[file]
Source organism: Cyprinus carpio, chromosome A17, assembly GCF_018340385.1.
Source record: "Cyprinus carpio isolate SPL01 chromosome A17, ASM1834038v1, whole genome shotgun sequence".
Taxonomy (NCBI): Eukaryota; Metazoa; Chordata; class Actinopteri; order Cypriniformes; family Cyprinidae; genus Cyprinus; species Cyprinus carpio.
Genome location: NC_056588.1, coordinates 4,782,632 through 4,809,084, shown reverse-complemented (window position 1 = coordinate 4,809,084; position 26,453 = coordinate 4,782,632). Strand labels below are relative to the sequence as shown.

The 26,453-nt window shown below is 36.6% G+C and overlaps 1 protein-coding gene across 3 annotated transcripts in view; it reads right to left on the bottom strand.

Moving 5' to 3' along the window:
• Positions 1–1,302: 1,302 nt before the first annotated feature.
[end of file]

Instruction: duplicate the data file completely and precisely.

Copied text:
Source organism: Cyprinus carpio, chromosome A17, assembly GCF_018340385.1.
Source record: "Cyprinus carpio isolate SPL01 chromosome A17, ASM1834038v1, whole genome shotgun sequence".
Taxonomy (NCBI): Eukaryota; Metazoa; Chordata; class Actinopteri; order Cypriniformes; family Cyprinidae; genus Cyprinus; species Cyprinus carpio.
Genome location: NC_056588.1, coordinates 4,782,632 through 4,809,084, shown reverse-complemented (window position 1 = coordinate 4,809,084; position 26,453 = coordinate 4,782,632). Strand labels below are relative to the sequence as shown.

The 26,453-nt window shown below is 36.6% G+C and overlaps 1 protein-coding gene across 3 annotated transcripts in view; it reads right to left on the bottom strand.

Moving 5' to 3' along the window:
• Positions 1–1,302: 1,302 nt before the first annotated feature.